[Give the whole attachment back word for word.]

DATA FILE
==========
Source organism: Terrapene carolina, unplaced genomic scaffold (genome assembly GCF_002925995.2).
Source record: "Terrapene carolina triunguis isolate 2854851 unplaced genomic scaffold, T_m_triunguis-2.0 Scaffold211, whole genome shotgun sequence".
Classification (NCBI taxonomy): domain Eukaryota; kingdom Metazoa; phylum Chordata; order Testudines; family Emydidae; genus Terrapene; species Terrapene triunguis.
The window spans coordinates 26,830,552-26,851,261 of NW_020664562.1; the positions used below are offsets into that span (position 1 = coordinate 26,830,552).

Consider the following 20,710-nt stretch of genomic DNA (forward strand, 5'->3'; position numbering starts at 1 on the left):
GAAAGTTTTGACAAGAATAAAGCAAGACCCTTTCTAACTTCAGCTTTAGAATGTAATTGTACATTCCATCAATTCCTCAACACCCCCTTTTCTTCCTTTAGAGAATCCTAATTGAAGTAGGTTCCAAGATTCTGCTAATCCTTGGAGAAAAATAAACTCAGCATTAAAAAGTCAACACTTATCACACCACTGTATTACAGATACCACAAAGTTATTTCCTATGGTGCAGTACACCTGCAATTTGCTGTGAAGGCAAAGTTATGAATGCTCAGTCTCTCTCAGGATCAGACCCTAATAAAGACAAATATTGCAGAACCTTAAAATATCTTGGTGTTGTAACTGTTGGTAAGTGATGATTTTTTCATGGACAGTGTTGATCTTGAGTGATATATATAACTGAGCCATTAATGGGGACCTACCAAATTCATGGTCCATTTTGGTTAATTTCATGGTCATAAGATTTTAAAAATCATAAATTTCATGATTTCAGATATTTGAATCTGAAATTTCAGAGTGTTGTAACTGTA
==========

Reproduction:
Source organism: Terrapene carolina, unplaced genomic scaffold (genome assembly GCF_002925995.2).
Source record: "Terrapene carolina triunguis isolate 2854851 unplaced genomic scaffold, T_m_triunguis-2.0 Scaffold211, whole genome shotgun sequence".
Classification (NCBI taxonomy): domain Eukaryota; kingdom Metazoa; phylum Chordata; order Testudines; family Emydidae; genus Terrapene; species Terrapene triunguis.
The window spans coordinates 26,830,552-26,851,261 of NW_020664562.1; the positions used below are offsets into that span (position 1 = coordinate 26,830,552).

Consider the following 20,710-nt stretch of genomic DNA (forward strand, 5'->3'; position numbering starts at 1 on the left):
GAAAGTTTTGACAAGAATAAAGCAAGACCCTTTCTAACTTCAGCTTTAGAATGTAATTGTACATTCCATCAATTCCTCAACACCCCCTTTTCTTCCTTTAGAGAATCCTAATTGAAGTAGGTTCCAAGATTCTGCTAATCCTTGGAGAAAAATAAACTCAGCATTAAAAAGTCAACACTTATCACACCACTGTATTACAGATACCACAAAGTTATTTCCTATGGTGCAGTACACCTGCAATTTGCTGTGAAGGCAAAGTTATGAATGCTCAGTCTCTCTCAGGATCAGACCCTAATAAAGACAAATATTGCAGAACCTTAAAATATCTTGGTGTTGTAACTGTTGGTAAGTGATGATTTTTTCATGGACAGTGTTGATCTTGAGTGATATATATAACTGAGCCATTAATGGGGACCTACCAAATTCATGGTCCATTTTGGTTAATTTCATGGTCATAAGATTTTAAAAATCATAAATTTCATGATTTCAGATATTTGAATCTGAAATTTCAGAGTGTTGTAACTGTA